State Supreme Court building in Tallahassee, Florida.
Supreme Court reinstates $8.5M verdict against Geico
By Michael Moline on September 20, 2018
A closely divided Florida Supreme Court on Thursday reinstated a bad faith judgment against Geico Insurance, concluding in a 4-3 decision that the insurer had improperly exposed a policyholder to an $8.5 million judgment in a wrongful death action.
Writing for the majority, Justice Peggy A. Quince emphasized insurers’ duty to zealously represent customers against potential lawsuits. That obligation is “not a mere checklist,” Quince wrote.
“An insurer is not absolved of liability simply because it advises its insured of settlement opportunities, the probable outcome of the litigation, and the possibility of an excess judgment,” she said.
“Rather, the critical inquiry in a bad faith is whether the insurer diligently, and with the same haste and precision as if it were in the insured’s shoes, worked on the insured’s behalf to avoid an excess judgment.”
Quince rejected arguments that the insured in the case, James Harvey, who ran his vehicle into motorcyclist James Potts in Palm Beach County in 2006, failed to turn over a statement of his assets.
“The focus in a bad faith case is not on the actions of the claimant but rather on those of the insurer in fulfilling its obligations to the insured,” she wrote.
Chief Justice Charles Canady penned a strongly worded dissent.
“By adopting a negligence standard in all but name, ignoring the controlling conduct of the insured and the third-party claimant, and relying on unsupported assumptions, the majority incentivizes a rush to the courthouse steps by third-party claimants whenever they see what they think is an opportunity to convert an insured’s inadequate policy limits into a limitless policy,” he wrote.
Justices Jorge Larbarga, Fred Lewis, and Barbara Pariente concurred with Quince’s opinion. Alan Lawsonand Ricky Polston joined the dissent.
The majority cited evidence that a Geico claims adjuster — cited twice internally for organizational problems — failed to timely pass information back and forth between the Potts estate and her client and his lawyer. Geico did offer to settle up to Harvey’s $100,000 policy limit, but the Potts estate turned that down and went to trial, winning the big jury verdict.
A jury sided with Harvey in his subsequent bad-faith claim against Geico. The 4th Circuit Court of Appeal overturned the verdict, saying the evidence hadn’t established bad faith, even if Geico had mishandled the claim.
In her opinion, Quince said the 4th DCA misread the high court’s precedents and improperly cited an 11th U.S. Circuit Court of Appeals ruling that also got Florida law wrong.
The fact that Harvey never turned over the assets statement didn’t matter, Quince argued.
“Nothing in our precedent can be read to suggest that an insurer cannot be found liable for bad faith merely because the insured could have attempted on his own to avoid the excess judgment,” she wrote.
“In fact, our precedent states just the opposite, as it is the insurer who owes a fiduciary obligation to the insured to exercise such control and make such decisions in good faith and with due regard for the interests of the insured.”
To rule otherwise would allow insurance companies to “put forth any evidence that the insured acted imperfectly during the claims process” to absolve themselves of bad faith.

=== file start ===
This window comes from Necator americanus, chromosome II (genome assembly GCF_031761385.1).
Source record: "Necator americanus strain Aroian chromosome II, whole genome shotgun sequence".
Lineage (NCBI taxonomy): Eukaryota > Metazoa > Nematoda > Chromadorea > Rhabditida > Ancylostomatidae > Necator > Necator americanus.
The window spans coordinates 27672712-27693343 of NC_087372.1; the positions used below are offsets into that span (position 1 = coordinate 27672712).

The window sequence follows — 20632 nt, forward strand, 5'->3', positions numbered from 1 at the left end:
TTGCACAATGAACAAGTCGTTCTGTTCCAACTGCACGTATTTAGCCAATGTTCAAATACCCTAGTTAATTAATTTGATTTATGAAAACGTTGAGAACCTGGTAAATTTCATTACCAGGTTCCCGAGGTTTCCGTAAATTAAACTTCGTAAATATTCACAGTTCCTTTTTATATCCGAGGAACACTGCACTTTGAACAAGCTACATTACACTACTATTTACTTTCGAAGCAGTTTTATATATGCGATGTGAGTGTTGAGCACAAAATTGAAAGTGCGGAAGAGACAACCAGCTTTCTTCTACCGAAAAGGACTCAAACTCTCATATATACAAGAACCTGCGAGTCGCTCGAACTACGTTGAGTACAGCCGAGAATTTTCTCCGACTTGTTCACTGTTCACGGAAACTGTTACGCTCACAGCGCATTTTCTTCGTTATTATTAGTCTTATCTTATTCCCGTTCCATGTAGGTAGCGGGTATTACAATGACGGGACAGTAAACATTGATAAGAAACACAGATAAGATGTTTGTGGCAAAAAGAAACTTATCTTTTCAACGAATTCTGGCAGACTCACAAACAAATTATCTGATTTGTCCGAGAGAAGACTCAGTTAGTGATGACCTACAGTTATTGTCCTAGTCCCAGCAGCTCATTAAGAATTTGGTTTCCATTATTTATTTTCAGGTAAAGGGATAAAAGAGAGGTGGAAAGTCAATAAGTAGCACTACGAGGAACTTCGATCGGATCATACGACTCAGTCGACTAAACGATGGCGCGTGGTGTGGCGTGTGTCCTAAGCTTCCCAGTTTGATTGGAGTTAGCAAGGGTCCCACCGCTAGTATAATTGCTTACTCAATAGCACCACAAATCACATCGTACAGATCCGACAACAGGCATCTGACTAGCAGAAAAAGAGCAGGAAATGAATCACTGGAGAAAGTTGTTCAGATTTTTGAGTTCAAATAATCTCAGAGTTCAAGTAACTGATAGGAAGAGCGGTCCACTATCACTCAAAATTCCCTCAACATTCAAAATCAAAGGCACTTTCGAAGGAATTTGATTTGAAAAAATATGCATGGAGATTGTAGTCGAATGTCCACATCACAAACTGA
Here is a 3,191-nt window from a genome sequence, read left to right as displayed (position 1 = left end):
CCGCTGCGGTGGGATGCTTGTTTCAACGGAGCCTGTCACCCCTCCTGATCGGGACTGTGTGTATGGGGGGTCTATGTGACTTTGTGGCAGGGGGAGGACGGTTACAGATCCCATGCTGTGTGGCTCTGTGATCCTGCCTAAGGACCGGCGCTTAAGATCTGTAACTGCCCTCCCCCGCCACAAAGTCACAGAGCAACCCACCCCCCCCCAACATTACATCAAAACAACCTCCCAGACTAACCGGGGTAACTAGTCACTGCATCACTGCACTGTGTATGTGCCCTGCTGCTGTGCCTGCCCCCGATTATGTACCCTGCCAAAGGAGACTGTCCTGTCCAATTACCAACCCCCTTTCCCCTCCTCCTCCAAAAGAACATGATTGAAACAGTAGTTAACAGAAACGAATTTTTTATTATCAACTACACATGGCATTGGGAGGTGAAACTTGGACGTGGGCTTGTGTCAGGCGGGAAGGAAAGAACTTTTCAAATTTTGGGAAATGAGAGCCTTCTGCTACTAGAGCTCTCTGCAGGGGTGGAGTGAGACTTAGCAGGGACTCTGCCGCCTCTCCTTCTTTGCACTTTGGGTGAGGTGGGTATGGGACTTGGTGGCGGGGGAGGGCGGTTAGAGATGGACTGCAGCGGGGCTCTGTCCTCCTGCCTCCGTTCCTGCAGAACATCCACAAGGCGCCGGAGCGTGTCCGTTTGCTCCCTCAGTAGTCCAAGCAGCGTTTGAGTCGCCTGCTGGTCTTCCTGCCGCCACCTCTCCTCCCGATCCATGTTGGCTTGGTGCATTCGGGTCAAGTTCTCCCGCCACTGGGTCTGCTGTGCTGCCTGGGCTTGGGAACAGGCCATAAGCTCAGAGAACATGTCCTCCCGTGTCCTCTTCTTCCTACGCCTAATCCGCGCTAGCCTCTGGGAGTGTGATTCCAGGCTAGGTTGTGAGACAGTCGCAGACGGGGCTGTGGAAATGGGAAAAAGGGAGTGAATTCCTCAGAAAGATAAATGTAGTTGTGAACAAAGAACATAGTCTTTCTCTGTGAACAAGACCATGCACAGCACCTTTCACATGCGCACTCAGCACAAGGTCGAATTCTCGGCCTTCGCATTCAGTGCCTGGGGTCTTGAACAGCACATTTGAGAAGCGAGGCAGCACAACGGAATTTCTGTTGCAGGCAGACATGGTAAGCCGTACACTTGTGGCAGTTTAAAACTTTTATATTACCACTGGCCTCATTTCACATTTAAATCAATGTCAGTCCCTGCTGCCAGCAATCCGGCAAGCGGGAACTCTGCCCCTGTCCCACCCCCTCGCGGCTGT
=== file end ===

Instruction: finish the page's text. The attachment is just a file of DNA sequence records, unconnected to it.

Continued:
“This would essentially create a contributory negligence defense for insurers in bad faith cases where concurring and intervening causes are not at issue,” she wrote. “We decline to create such a defense that is so inconsistent with our well-established bad faith jurisprudence, which places the focus on the actions on the insurer — not the insured.”
Canady emphasized that Harvey and his attorney knew about the request for the asset information and never offered to provide it.
“It is not that the 4th District erroneously blamed Harvey for failing to do more to avoid the excess judgment. Rather, it is that Harvey and his attorney — not Geico — controlled the only relevant decision that needed to be made,” he wrote.
“Although Geico’s agent handled the claim less than perfectly, negligent claims handling does not equate to bad faith … The majority’s decision to reinstate the jury verdict muddies the waters between negligence and bad faith and bolsters contrived bad faith claims,” he added.
“The result of the majority’s decision is that an insured who caused damages that exceeded his policy limits by over 8,000 percent, who had assets that greatly exceeded his policy limits, and who at no time ever offered to provide his financial information to the third-party claimant despite knowing that the information was being requested even after the policy limits were tendered, has his $100,000 policy converted into an $8.47 million policy, while other insurance customers eventually foot the bill,” Canady concluded.
“Our case law does not support this result.”
In a separate dissent, Polston argued the high court never should have taken the appeal, because the 4th DCA hadn’t got the precedents wrong.
Florida Justice Reform Institute President William Large issued a written statement condemning the outcome.
The ruling, “once again confirms that the legislature must set clear, objective standards in statute for avoiding bad faith while settling insurance claims,” he said.
“In this case, Geico tendered its policy limits in nine days, and the 4th District Court of Appeal concluded that Geico had fulfilled every obligation it owed its insured. Yet, the Supreme Court still found room under precedent to allow a jury to turn a $100,000 insurance policy into an $8.47 million judgment.”